One Thing A Mother Can’t Do Is Protect Her Son From A Broken Heart
BY KAREN HORSMAN
Photo © galinkazhi/Twenty20
May 1, 2020
I could tell my sister was irritated. It had been a full day of activity at the family cottage and all the siblings had put their respective young ones to bed. It was time for the adults to gather around the bonfire and get caught up. My two-year old son was still suction-cupped to my leg. “Doesn’t he ever let go of you?” my sister asked, “he’s going to have to learn to be on his own eventually!”
She was right, of course, but if truth-be-told, I secretly loved it. I relished the feeling of his chubby little hand in mine and how his gaze followed me when I left his side. I look back at the connection I felt with my second born at this age and it makes my heart squeeze. It was a time I truly felt needed.
That said, I’ve always tried to embrace this important parenting mantra: raise emotionally healthy and independent human beings. As much as I revelled in the feeling of being needed, I knew my job was to teach my two sons and youngest daughter to problem solve and self-soothe. This constantly challenged my urge to rush in and fix whenever the three of them were stuck or worse — when they struggled emotionally.
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I picked small things. I encouraged them to order in restaurants and pay for their own toy at the cash. I eventually had them give direction when getting a haircut and run their own dentist appointments. We’d role play conflicts they were having with friends and I’d push them to take risks with their communication. If a prickly problem presented itself, I’d reluctantly stay quiet and wonder aloud what strategies might work. To be clear, all three were not willing participants. One son particularly loathed articulating his needs to the hairdresser. He told me a thick mane down to his knees was preferable to another visit to Supercuts, but he eventually got the hang of things.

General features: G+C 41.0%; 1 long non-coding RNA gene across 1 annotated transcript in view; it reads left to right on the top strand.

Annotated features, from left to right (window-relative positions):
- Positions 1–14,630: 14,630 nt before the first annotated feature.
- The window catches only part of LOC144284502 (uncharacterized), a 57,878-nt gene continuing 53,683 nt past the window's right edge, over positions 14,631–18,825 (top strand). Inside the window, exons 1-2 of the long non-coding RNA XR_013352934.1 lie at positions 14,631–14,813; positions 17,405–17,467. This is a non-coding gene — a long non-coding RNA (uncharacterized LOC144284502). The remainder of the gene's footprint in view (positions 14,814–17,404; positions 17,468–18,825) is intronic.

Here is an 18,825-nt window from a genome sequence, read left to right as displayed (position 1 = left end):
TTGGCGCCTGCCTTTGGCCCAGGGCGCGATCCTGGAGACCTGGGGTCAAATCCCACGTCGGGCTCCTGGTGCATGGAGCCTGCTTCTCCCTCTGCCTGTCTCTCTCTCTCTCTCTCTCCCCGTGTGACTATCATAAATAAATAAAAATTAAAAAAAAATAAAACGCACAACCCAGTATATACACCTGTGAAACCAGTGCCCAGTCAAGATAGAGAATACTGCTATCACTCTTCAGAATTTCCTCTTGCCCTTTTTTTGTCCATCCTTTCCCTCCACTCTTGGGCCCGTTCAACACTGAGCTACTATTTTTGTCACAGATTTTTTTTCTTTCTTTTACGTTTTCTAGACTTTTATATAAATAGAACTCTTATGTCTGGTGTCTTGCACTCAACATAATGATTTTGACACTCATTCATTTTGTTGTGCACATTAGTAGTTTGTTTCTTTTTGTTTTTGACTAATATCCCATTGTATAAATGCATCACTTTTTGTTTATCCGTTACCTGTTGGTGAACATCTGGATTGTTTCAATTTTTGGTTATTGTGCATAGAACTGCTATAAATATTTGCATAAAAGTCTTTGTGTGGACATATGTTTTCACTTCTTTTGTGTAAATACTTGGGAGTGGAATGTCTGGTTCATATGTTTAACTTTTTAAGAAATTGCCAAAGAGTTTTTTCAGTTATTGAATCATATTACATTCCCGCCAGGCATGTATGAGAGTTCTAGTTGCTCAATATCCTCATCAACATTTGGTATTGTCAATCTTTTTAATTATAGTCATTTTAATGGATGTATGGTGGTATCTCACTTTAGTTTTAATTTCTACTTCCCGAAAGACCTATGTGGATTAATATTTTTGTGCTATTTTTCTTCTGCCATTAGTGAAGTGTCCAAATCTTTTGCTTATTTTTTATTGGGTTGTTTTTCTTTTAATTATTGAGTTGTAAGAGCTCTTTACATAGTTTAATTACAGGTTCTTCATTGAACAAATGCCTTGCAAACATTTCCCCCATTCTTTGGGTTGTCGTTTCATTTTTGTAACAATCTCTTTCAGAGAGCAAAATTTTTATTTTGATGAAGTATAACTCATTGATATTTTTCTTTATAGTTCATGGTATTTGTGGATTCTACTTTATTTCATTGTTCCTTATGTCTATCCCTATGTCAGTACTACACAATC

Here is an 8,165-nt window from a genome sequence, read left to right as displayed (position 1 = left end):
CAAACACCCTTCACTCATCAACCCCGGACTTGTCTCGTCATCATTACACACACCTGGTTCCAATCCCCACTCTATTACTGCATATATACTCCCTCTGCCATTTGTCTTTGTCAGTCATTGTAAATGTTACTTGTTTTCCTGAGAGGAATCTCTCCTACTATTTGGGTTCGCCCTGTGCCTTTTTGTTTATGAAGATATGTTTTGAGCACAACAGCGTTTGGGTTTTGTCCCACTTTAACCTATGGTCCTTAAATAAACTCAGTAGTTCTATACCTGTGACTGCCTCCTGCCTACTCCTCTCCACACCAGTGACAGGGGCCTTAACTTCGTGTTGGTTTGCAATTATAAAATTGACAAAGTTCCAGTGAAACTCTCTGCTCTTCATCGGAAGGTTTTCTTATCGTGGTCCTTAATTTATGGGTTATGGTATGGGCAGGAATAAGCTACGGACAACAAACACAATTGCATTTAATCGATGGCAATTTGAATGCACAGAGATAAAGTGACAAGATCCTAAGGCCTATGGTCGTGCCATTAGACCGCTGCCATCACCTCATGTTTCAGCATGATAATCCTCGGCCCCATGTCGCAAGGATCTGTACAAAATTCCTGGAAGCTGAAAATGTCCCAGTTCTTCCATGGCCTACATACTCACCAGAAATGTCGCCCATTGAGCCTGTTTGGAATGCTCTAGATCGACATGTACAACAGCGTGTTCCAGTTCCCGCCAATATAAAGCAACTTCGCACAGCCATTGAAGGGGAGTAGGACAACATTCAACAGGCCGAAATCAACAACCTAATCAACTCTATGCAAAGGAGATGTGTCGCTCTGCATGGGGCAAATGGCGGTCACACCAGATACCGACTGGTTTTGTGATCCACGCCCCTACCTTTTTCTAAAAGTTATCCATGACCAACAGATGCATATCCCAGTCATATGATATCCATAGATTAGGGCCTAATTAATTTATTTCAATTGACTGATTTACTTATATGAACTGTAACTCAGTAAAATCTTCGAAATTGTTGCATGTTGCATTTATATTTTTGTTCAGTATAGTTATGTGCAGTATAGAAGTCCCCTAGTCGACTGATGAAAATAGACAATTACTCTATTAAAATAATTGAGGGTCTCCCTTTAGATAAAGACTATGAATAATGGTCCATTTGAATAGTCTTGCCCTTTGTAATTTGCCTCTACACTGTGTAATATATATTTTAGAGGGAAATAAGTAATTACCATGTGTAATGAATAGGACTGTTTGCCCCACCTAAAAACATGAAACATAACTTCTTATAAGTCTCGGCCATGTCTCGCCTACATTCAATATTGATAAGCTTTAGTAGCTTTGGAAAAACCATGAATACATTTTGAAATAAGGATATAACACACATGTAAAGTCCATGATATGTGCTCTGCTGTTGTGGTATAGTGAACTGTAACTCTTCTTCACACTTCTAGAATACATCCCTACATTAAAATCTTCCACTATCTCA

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My suction-cupped son, on the other hand, grew to love this kind of freedom. The timid two-year-old was long gone and as a middle child, he seemed born to stretch his wings. Emotionally, he was the one who often said to me, “I got this mom. No need for any help.” As high school started to wind down, I could see my sons were ready to branch out. I had some anxiety, like most parents when kids leave for university, but my worry knot was in check as they embarked on their big adventures.
Though two years apart, the boys ended up at the same school and embraced university life with gusto. They figured out how to feed themselves on the cheap and adapted to the workload that came with their demanding programs. I was just beginning to relax when it happened. Nothing could have quite prepared me for this turn of events. Without me seeing it coming — cupid showed up. Almost at the same time, both boys announced they had serious girlfriends. Seeing my sons in love with their respective partners has hit my parenting soul in ways I could never have predicted.
As I watched them open their hearts, it filled me with fear and trepidation. These aren’t teenage romances. I can see they’re all in. After all the work teaching them independence and life skills, what had me in such a tizzy? It hit me. I was worried about their tender hearts. Nurturing independence is one thing, but foreshadowing heartbreak is an entirely different matter.
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During COVID-19, one son has chosen to stay in his university town to be closer to his girlfriend. They’ve been leaning on each other through this difficult time. My other son came home with his partner when the restrictions were first put in place. It’s been an eye-opening experience having a ringside seat to my firstborn navigating his relationship under isolation. Like all of us, they’re coping the best they can.
My worry knot remains. I’ve resisted wrapping them in cotton batten since they were small yet if I could, I’d wrap their hearts with a protective barrier to prevent damage. I know it’s silly. It’s not the way life works. It comes down to a little bit of faith. They’ll survive no matter what comes their way. It’s part of growing up.
Funny thing — once the fear starts to dissipate, I can feel something else creeping in — admiration. While many of us try to figure out how to manage during this pandemic, my two boys have reminded me what bravery and compassion looks like and the gift of opening up the tender heart.